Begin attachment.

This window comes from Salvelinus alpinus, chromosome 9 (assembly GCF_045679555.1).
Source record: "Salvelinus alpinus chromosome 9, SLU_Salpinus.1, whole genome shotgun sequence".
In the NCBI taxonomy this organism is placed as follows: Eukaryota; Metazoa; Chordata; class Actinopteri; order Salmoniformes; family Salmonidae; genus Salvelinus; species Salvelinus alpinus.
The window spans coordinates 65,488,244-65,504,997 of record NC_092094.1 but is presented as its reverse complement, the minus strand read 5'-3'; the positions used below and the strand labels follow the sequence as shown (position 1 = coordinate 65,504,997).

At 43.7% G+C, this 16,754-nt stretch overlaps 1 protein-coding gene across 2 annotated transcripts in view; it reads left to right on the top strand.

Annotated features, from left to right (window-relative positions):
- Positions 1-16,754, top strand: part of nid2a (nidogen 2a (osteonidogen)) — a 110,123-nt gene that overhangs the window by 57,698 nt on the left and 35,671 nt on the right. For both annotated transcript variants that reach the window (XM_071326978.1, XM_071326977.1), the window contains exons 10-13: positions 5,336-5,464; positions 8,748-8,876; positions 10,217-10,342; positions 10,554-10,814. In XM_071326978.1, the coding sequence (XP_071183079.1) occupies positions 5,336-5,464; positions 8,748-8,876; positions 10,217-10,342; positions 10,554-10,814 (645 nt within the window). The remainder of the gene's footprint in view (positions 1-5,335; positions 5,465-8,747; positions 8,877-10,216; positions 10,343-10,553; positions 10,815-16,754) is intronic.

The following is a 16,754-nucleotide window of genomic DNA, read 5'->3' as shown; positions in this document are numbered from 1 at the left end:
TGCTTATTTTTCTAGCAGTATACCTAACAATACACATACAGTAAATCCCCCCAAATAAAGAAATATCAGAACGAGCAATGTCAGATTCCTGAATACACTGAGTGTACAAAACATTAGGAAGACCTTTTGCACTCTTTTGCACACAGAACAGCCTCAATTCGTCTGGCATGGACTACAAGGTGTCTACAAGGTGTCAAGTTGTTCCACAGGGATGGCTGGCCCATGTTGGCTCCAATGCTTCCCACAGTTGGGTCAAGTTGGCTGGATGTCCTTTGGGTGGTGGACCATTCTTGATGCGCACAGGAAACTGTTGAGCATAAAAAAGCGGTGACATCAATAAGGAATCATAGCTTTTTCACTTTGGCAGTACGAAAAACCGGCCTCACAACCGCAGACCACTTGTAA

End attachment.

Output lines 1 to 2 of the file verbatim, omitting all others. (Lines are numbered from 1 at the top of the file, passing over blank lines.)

This window comes from Salvelinus alpinus, chromosome 9 (assembly GCF_045679555.1).
Source record: "Salvelinus alpinus chromosome 9, SLU_Salpinus.1, whole genome shotgun sequence".